Too often inventors fall in love with their idea. Just because it can be built, does not mean it should be. Today’s Business Plan Mistake focuses on asking the most important question of all. Does anyone really want your product?

Business Plan Mistake Limited Market Research

Too often, innovative entrepreneurs become enamored with their technology, product, or idea and fail to look at the larger community. How many individuals or businesses have a need for your product or service? And, more important, how many are likely to buy?

If potential customers are not uncomfortable with their current situation or method of solving a particular problem, they may be unwilling to spend money on your product. Even if your product provides a better solution, customers may choose not to change. History is full of well-designed, extremely innovative products that were commercially unsuccessful because consumers did not believe they needed them.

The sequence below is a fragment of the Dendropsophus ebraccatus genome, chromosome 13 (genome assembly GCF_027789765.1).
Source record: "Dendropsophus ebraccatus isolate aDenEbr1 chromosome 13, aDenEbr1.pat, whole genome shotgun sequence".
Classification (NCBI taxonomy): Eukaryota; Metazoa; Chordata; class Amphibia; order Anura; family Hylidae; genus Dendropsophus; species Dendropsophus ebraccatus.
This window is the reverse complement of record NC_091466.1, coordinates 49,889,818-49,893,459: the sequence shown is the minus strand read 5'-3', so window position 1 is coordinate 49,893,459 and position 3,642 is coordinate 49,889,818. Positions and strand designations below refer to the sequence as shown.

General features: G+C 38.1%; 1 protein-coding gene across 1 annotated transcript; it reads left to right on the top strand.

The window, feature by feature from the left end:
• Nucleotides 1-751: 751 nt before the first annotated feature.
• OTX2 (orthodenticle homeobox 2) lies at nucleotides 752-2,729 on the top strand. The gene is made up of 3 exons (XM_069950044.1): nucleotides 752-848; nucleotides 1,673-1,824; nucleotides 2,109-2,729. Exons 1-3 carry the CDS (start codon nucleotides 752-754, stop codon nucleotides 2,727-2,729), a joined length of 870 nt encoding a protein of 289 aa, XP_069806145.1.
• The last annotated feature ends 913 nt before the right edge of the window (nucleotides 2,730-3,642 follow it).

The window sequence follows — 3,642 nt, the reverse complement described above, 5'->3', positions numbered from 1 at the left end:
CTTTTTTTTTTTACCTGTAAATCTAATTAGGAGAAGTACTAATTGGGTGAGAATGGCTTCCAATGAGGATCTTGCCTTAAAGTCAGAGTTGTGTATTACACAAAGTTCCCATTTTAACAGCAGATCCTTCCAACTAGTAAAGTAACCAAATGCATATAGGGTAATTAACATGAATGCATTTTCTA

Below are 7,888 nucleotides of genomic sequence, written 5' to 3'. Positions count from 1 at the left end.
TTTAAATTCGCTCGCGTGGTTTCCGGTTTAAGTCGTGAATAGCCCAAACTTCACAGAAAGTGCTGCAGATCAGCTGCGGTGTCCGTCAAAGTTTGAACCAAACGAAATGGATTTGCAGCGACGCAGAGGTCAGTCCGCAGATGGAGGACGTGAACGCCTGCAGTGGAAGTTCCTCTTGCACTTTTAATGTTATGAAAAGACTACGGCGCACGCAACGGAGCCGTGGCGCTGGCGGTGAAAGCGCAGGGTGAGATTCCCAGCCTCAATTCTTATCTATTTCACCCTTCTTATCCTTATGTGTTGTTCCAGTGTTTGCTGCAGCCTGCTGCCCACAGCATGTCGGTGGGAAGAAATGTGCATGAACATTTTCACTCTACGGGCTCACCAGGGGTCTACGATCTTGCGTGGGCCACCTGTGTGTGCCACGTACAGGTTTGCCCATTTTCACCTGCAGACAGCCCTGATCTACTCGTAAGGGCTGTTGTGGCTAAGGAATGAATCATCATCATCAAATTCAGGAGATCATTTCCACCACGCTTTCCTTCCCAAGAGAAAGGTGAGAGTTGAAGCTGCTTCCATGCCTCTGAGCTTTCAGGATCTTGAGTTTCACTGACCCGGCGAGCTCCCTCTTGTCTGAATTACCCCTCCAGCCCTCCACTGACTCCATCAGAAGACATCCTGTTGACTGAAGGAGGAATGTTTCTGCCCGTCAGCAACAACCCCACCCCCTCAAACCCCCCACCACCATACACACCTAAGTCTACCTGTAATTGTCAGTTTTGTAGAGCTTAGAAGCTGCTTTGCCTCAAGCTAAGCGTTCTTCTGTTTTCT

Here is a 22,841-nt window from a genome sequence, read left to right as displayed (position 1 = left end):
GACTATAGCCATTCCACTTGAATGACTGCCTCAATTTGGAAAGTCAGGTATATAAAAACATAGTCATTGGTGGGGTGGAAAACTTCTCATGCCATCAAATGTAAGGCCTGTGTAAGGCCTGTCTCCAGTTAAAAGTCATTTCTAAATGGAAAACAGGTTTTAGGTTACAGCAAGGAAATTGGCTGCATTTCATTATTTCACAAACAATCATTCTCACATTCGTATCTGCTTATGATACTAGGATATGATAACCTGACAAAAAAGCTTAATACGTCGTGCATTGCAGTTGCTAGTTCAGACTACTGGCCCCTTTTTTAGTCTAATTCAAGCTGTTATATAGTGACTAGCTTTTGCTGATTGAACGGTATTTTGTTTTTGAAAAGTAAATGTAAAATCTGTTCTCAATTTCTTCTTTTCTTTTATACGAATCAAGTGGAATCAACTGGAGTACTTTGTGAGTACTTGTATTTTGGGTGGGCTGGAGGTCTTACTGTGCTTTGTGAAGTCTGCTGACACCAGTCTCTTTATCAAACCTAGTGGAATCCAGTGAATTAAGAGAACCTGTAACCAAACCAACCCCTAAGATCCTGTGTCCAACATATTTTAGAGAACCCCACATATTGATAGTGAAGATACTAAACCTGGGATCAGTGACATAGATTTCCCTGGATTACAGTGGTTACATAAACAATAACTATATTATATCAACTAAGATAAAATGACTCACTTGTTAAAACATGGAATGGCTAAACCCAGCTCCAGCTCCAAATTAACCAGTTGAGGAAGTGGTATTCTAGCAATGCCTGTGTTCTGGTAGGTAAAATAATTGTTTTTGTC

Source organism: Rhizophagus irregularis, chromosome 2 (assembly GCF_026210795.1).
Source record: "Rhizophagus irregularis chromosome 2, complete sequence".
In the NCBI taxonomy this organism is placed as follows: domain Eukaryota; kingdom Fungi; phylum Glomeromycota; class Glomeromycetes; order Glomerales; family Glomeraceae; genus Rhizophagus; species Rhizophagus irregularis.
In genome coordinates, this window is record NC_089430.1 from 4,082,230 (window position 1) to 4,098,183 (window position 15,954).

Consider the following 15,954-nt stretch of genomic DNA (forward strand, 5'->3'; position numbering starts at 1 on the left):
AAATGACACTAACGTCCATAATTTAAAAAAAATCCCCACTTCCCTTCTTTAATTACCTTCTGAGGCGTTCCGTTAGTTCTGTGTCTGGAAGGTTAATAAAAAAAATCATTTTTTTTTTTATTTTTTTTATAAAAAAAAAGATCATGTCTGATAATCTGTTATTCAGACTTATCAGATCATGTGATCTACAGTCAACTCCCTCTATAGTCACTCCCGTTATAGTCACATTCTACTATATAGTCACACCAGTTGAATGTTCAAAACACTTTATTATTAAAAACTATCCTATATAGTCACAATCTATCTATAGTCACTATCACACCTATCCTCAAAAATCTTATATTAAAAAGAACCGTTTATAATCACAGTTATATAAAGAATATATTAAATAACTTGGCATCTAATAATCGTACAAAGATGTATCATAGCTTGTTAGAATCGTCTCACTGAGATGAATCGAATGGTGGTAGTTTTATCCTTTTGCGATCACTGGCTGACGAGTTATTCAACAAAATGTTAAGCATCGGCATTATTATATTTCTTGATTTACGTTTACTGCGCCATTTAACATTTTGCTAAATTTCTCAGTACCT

Research will help you determine a preliminary level of interest in your product and your customers’ willingness to change. A good starting point for your research is data from the U.S. Census Bureau and information from your local chamber of commerce or commerce department. These broad studies can give you a feel for the overall size of a community.

Surveys, focus groups, and informal conversations with potential customers, even on a limited scope, will help you evaluate the market acceptance of your product. Remember, just because they “should” like it, doesn’t mean they will. Consumers are not always rational.